V8s? It’s an inside job
It looks so smooth at Bathurst. If only it was, writes STEPHEN OTTLEY
IF YOU don’t get bruises you’re not trying hard enough.’’ That’s the pep talk from Ford Performance Racing driver Dean Canto as carsGuide’s team of Neil McDonald and I tackle one of our most challenging assignments — getting in and out of a car.
But this is no ordinary car. The vehicle McDonald and I will be swapping places in is the FPR Ford Falcon Canto and Luke Youlden will race this weekend in the Supercheap Auto Bathurst 1000.
V8 Supercars may look like showroom cars (with a few wings added) but on the inside they are more fighter plane than XR8.
As you watch drivers jump in an out of cars at pitstops, have you ever wondered how they do it?
The cabin is full of exposed metal and a rollcage snakes its way around the interior. It offers driver protection and stiffness to the car, helping to hold it together as it tears around the punishing Mount Panorama circuit.
The seat is pushed back past the B-pillar so you almost sit in the back seat, making access even more difficult.
But that doesn’t mean you can stretch your legs. The steering wheel and pedals are much farther back than in your average Falcon sedan.
As McDonald and I size up the small opening, FPR star driver Mark Winterbottom arrives to offer advice — then spends most of his time laughing.
Once he is done giggling, he demonstrates the correct way to climb aboard.
The first step is to grab hold of the rollcage bar — running vertically alongside the A-pillar — with your right hand. Then Winterbottom places his left leg inside the car and dives head first into the cockpit, twisting his body around until he is seated, his right leg still hanging out of the car.
The whole motion is seamless, but as ‘‘Frosty’’ demonstrates, he still needs to put his left arm through one side of the seatbelts.
Finally, he pulls his right leg in and stage one of a V8 Supercar driver change is over.
‘‘It’s all about the choreography of it,’’ Youlden says. ‘‘It’s more that than the physical training. Once you have it together it’s pretty smooth.’’
The next stage is getting buckled in. There’s no lap-sash seatbelt, instead a fivepoint racing harness locks you in place.
That’s the basics, but the reality is much more complex. There’s the window net, radio connection, drink hose and air hose connections to negotiate.
Drivers also wear a HANS device — a carbon-fibre collar connected to the helmet, to prevent serious neck injuries. Though it is a brilliant invention that has saved lives, it makes getting in and out of the car difficult because it can catch on just about anything.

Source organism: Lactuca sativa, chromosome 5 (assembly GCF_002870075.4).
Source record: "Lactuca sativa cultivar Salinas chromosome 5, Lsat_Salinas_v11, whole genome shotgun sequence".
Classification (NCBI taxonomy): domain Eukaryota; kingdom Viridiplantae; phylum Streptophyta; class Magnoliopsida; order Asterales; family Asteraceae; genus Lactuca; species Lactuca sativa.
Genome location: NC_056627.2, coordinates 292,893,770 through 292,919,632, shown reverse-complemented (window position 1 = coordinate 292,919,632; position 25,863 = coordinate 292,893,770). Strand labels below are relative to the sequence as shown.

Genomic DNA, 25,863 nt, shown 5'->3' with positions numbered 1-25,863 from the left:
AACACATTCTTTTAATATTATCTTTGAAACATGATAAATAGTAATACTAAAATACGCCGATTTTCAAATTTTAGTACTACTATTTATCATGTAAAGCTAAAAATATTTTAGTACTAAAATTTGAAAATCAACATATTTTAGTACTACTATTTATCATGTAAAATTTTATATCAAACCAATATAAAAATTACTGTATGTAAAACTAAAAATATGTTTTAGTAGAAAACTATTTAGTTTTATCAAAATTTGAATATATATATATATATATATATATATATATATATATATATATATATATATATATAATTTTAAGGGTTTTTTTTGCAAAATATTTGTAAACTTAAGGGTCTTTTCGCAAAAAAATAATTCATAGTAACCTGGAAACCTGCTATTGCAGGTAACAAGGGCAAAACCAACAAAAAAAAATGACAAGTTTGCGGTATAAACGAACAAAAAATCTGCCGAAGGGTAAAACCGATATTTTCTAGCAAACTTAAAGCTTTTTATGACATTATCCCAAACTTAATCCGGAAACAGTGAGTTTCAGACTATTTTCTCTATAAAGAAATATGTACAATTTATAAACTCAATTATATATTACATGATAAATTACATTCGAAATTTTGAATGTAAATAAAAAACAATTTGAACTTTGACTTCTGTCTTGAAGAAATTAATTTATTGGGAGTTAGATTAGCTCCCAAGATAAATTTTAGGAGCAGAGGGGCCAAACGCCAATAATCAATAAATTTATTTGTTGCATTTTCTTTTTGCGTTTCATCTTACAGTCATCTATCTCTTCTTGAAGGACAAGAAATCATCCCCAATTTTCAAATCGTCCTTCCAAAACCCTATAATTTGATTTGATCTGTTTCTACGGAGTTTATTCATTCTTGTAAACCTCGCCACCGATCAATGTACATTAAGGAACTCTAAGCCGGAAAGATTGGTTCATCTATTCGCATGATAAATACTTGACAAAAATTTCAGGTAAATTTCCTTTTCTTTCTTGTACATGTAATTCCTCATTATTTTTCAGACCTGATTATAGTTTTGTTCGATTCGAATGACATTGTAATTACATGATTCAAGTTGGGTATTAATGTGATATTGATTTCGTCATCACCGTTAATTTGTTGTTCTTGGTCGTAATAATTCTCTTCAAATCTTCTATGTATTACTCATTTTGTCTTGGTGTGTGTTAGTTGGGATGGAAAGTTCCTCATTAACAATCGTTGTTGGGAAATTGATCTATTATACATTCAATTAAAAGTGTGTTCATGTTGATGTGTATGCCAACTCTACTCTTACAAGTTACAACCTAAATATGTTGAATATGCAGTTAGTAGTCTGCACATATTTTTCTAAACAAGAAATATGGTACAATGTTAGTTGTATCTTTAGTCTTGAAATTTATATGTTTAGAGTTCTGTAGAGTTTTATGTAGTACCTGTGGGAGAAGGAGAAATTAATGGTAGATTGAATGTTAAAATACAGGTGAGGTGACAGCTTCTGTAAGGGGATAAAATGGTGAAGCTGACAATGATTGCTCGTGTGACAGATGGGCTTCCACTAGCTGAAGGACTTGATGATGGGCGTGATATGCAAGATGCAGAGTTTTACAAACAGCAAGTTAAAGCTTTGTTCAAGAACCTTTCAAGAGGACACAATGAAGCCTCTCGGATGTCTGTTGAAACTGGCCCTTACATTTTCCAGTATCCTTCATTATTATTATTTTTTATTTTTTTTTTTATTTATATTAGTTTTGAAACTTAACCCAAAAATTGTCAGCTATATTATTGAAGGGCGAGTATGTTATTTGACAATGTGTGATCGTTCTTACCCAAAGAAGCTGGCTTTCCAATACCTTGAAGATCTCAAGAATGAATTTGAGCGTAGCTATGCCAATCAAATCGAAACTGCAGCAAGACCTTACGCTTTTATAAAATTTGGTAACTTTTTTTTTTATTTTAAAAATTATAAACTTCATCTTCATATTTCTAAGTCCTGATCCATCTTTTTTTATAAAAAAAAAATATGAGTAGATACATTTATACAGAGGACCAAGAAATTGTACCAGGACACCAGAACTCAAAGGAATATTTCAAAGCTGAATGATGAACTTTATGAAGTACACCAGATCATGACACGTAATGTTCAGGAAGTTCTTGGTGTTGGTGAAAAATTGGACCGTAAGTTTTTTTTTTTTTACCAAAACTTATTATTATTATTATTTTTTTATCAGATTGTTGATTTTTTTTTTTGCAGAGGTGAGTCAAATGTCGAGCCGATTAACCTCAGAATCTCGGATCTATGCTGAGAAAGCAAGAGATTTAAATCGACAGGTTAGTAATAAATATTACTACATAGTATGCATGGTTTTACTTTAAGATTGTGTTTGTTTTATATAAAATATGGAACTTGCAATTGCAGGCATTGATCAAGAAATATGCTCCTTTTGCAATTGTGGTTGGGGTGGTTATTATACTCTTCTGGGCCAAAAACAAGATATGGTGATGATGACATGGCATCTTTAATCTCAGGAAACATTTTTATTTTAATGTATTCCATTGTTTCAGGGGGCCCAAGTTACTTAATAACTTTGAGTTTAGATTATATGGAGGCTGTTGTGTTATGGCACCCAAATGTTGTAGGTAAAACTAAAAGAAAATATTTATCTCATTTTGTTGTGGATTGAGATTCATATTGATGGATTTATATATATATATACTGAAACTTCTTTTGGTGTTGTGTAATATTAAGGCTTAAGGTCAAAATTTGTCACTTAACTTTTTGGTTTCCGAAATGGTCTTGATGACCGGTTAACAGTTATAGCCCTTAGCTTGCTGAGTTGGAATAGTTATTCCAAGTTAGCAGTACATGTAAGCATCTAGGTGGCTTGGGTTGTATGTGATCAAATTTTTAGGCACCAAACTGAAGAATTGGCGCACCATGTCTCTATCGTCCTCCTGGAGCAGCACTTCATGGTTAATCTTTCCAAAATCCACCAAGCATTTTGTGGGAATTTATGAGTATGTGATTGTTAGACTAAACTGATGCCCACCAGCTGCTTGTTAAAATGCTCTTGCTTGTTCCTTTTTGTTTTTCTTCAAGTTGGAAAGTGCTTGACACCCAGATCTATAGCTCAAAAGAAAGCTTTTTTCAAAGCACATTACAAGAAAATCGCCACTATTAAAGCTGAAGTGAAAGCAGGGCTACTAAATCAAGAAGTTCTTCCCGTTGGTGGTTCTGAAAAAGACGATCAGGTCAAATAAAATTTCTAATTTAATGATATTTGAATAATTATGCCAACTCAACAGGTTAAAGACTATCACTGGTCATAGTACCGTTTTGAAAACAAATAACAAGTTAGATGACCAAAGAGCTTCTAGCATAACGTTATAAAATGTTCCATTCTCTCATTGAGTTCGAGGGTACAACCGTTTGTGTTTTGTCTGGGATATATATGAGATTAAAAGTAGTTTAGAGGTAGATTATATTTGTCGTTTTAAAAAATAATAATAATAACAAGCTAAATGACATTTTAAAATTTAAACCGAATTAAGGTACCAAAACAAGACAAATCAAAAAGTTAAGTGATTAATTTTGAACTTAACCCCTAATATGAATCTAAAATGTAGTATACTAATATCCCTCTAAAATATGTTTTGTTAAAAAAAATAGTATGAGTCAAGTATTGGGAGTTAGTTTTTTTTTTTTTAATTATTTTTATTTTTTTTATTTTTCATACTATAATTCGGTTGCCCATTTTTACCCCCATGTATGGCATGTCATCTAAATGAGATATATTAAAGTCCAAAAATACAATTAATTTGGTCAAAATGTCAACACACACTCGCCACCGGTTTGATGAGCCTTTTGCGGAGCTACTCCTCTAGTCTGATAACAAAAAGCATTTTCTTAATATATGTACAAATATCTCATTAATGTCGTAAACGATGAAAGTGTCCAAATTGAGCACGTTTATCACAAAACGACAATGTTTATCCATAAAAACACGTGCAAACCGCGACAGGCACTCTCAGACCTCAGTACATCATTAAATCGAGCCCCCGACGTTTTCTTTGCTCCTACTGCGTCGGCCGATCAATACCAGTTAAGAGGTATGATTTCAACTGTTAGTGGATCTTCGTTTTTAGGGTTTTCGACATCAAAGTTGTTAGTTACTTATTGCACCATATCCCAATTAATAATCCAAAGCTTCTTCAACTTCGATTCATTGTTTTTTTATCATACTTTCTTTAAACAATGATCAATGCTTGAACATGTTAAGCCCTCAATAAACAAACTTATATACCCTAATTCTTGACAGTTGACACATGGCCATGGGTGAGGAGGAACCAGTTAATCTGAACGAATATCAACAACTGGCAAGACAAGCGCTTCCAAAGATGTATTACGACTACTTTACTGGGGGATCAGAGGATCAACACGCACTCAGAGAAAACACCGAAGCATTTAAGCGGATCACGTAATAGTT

It also restricts the driver’s head movement, so he can’t see the seatbelts.
That’s why the V8 rule-makers agreed a few years ago to give the drivers a hand. Drivers are allowed an extra crew member at pitstops to help them in and out of the car. Most teams also use elastic to hold the belts out of the way.
Now it’s our turn and, to make it interesting, McDonald and I have to race Winterbottom and Richards. Teams aim at 12-second changes but 15 seconds is acceptable. With those numbers in mind, McDonald climbs into the car to start things off. Youlden acts as our driver assistant, Winterbottom holds the stopwatch. O! McDonald pops the belts and begins contortions to squeeze out of the tiny rollcage opening as Youlden drops the window net. It no time at all — well, it seemed like it — McDonald is out and it’s my turn to look silly sliding in.
All goes well, but as soon as I try to pop the crotch strap in I stuff it up.
In the rush to be fast I fumble the belt and cost Team carsGuide plenty of time.
Once the first belt is done the others slip in easily enough and Winterbottom stops the clock at — wait for it — 46 seconds.
Undaunted by our time but more comfort-
Gable with the procedures, McDonald and I try again and slash the time to 28 seconds. Now it’s the turn of Winterbottom and Richards, and I take over the stopwatch.
Unlike us, they are a well-oiled machine. Before you know it they’re done. But they took a disappointing 20 seconds and are keen to show their true potential. Second time round they are done in 15 seconds, good enough for a race.
Except in the race they would be wearing a driving suit, helmet and HANS. Throw in some driver fatigue and it becomes interesting.
‘‘Plus you have to do it with your back in spasm after a stint,’’ Winterbottom says. ‘‘Adrenalin helps. You don’t care if you get bruised or anything.’’
McDonald and I may have been slow, but we did something right. I have a cut on my finger and a bruised elbow.
Struggle: (clockwise from above) Luke Youlden helps Stephen Ottley; checks on Neil McDonald; and Jason Winterbottom encourages Ottley. Pictures: ANDREW TAUBER